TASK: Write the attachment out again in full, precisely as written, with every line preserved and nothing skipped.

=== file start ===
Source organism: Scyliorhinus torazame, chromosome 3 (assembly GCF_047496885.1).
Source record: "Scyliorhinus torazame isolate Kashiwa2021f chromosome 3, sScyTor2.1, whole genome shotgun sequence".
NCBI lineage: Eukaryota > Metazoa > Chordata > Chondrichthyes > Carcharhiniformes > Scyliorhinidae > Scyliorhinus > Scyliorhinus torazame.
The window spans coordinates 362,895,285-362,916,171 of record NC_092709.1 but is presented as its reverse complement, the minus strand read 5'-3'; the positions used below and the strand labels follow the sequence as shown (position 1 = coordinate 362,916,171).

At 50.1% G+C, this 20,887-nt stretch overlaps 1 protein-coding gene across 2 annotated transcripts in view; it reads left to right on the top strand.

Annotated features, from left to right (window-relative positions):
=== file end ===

Source organism: Scyliorhinus torazame, chromosome 3 (assembly GCF_047496885.1).
Source record: "Scyliorhinus torazame isolate Kashiwa2021f chromosome 3, sScyTor2.1, whole genome shotgun sequence".
NCBI lineage: Eukaryota > Metazoa > Chordata > Chondrichthyes > Carcharhiniformes > Scyliorhinidae > Scyliorhinus > Scyliorhinus torazame.
The window spans coordinates 362,895,285-362,916,171 of record NC_092709.1 but is presented as its reverse complement, the minus strand read 5'-3'; the positions used below and the strand labels follow the sequence as shown (position 1 = coordinate 362,916,171).

At 50.1% G+C, this 20,887-nt stretch overlaps 1 protein-coding gene across 2 annotated transcripts in view; it reads left to right on the top strand.

Annotated features, from left to right (window-relative positions):